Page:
|Publication number||US5175290 A|
|Application number||US 07/245,164|
|Publication date||Dec 29, 1992|
|Filing date||Sep 16, 1988|
|Priority date||Sep 16, 1988|
|Publication number||07245164, 245164, US 5175290 A, US 5175290A, US-A-5175290, US5175290 A, US5175290A|
|Inventors||Waclaw J. Rzeszotarski, Roger N. Hiner, Scott W. Feeney|
|Original Assignee||Marion Merrell Dow Inc.|
|Export Citation||BiBTeX, EndNote, RefMan|
|Patent Citations (6), Non-Patent Citations (4), Referenced by (13), Classifications (11), Legal Events (6)|
|External Links: USPTO, USPTO Assignment, Espacenet|
a) Field of the Invention
This invention relates to 8-(oxo-substituted cycloalkyl)xanthines and pharmaceutically acceptable salts thereof which possess useful and relatively potent and selective bronchodilating and cardiotonic activity. The compounds can reverse histamine-induced bronchoconstriction in guinea pigs and protect against pentobarbital-induced heart failure in rats.
b) State of the Art
Many xanthine derivatives, as exemplified by theophylline and caffeine, induce a variety of pharmacological effects, including antiasthmatic, diuretic, respiratory stimulant, central stimulant, cardiac stimulant, and analgetic adjuvant activities [J. W. Daly, J. Med. Chem. 25, 197-207 (1982)]. The central nervous system (CNS) stimulating effects of these agents include the production of nervousness, restlessness, insomnia, tremors, hyperesthesia, and other signs of CNS stimulation. At high doses they may even cause convulsions and seizures. Xanthines also activate the medullary respiratory centers where the drugs appear to increase the sensitivity of these centers to the stimulatory actions of carbon dioxide.
The xanthines also have prominent actions on the circulatory system. For example, theophylline produces modest decreases in peripheral vascular resistance, sometimes powerful cardiac stimulation, and increased perfusion of most organs that may result in diuresis. Moreover, another agent, amrinone, which is related to xanthines, is a widely used effective cardiotonic agent [A. W. Ward, R. N. Brogden, R. C. Heel, T. M. Speight and G. S. Avery, Drugs 26, 468-502 (1983); L. N. Seigel et al., Am. Heart J. 106, 1042-1047 (1983)].
A disadvantage of the use of theophylline in patients with compromised circulatory function is that it frequently causes CNS and cardiac toxicity [K. M. Piafsky, S. D. Sitar, R. E. Rango, and R. I. Ogiline, Clin. Pharmacol. Ther. 21, 310-316 (1977)]. As a result more effective vasodilators, specific inotropic agents and diuretics now find favor in clinical practice [J. N. Cohn and J. A. Franciosa, N. Engl. J. Med. 297, 254-258 (1977)]. At therapeutic doses theophylline causes modest increases in heart rate and decreases in peripheral vascular resistance, thus resulting in an increased blood flow; however, in man this effect is short-lived.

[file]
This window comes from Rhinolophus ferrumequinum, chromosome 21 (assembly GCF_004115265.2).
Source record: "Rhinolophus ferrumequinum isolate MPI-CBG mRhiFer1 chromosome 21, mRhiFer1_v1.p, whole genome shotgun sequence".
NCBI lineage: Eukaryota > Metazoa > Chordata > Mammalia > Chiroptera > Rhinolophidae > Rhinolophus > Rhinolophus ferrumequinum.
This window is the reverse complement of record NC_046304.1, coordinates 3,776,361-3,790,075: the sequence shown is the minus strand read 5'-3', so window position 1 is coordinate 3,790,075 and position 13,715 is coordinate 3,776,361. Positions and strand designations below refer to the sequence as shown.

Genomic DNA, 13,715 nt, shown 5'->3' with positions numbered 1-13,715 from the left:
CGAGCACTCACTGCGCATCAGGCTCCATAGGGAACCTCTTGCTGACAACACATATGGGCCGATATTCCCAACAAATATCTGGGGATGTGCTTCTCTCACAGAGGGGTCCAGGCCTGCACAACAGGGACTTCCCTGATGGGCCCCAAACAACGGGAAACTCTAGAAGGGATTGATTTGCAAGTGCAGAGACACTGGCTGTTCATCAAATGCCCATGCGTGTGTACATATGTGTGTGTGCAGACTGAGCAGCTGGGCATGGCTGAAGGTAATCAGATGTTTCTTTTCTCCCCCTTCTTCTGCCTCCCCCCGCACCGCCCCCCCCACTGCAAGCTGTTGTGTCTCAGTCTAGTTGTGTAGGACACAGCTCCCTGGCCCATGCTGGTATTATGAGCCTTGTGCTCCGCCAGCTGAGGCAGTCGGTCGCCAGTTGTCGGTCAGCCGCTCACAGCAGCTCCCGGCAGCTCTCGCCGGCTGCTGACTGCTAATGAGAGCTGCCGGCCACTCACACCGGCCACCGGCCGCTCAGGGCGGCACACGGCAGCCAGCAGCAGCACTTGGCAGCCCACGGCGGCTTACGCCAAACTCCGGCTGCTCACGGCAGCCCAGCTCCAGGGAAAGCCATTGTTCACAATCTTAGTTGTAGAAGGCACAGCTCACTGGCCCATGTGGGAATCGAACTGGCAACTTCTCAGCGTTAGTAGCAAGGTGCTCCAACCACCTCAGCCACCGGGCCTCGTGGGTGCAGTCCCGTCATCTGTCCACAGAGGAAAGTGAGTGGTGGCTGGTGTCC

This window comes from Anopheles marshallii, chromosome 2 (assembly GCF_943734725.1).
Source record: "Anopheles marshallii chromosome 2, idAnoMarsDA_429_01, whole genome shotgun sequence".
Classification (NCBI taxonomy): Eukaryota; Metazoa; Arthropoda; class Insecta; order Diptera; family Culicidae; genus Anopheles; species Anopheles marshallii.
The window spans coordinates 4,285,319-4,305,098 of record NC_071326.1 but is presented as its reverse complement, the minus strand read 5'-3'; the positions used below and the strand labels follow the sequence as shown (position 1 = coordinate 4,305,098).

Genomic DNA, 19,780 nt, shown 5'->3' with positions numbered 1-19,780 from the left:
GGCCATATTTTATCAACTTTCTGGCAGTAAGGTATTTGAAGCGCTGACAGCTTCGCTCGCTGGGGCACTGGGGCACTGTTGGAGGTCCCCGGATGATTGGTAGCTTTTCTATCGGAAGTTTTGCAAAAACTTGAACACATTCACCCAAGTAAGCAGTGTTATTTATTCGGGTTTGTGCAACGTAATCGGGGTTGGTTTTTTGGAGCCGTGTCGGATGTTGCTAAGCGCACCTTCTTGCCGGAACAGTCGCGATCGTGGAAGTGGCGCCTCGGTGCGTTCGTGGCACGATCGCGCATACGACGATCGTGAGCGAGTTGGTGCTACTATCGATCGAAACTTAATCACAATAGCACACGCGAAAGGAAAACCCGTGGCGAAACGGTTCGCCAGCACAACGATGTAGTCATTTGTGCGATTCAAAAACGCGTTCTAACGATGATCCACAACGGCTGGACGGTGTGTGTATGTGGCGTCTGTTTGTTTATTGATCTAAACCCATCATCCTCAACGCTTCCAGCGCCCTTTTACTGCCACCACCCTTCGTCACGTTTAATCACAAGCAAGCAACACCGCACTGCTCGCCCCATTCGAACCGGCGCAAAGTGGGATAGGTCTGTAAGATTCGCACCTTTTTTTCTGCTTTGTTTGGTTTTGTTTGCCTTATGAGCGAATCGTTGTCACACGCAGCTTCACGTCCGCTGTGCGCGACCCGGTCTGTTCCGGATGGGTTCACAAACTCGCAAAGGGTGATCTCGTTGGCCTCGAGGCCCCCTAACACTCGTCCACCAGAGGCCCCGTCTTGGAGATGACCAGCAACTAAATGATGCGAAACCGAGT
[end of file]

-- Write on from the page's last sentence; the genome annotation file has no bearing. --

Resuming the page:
Many xanthines also cause relaxation of a variety of smooth muscles, especially smooth muscle of the bronchi which has been constricted experimentally by histamine or clinically in asthma. Theophylline is of value in the treatment of bronchial asthma where it produces a demonstrable increase in vital capacity. The effects of theophylline on the cardiovascular system and CNS, together with a narrow therapeutic window, however, reduce the effectiveness of its therapeutic utility.
The xanthines produce a number of other pharmacological effects in addition to the aforementioned ones. For example, they may increase skeletal muscle tone, an effect possibly involving Ca2 + translocation. Moreover, xanthines have been shown to augment release of secretory products by various endocrine and exocrine tissues, whereas they have been shown to inhibit the secretion of mediators of inflammation by mast cells and other tissues.
Such diverse pharmacological effects of xanthines have been attributed to three basic cellular actions: (1) mechanisms associated with translocation of intracellular calcium, (2) effects mediated by increasing accumulation of cyclic nucleotides and (3) effects mediated by blockade of adenosine receptors [See, e.g., T. W. Rall in "Goodman and Gilman's The Pharmacological "Basis of Therapeutics", 7th Ed., A. G. Gilman, L. S. Goodman, T. W. Rall, and F. Murad, eds., MacMillan, N.Y., 1985, pp. 589-603)]. The third mechanism has received greatest attention recently; i.e., that xanthines exert their pharmacological effects primarily as adenosine receptor antagonists. There are at least two subpopulations of such receptors, designated A:, which inhibit adenylate cyclase, and A2, which stimulate adenylate cyclase [See, e.g., R. F. Bruns, J. W. Daly and S. H. Snyder, Proc. Natl. Acad. Sci. U.S.A. 80, 2077-2080 (1983)]. Receptor binding studies have indicated receptor heterogeneity among the A1 subtype [K. M. Murphy and S. H. Snyder, Mol. Pharmacol. 22, 250-257 (1982)] as well as different tissue distributions for the receptor subtypes.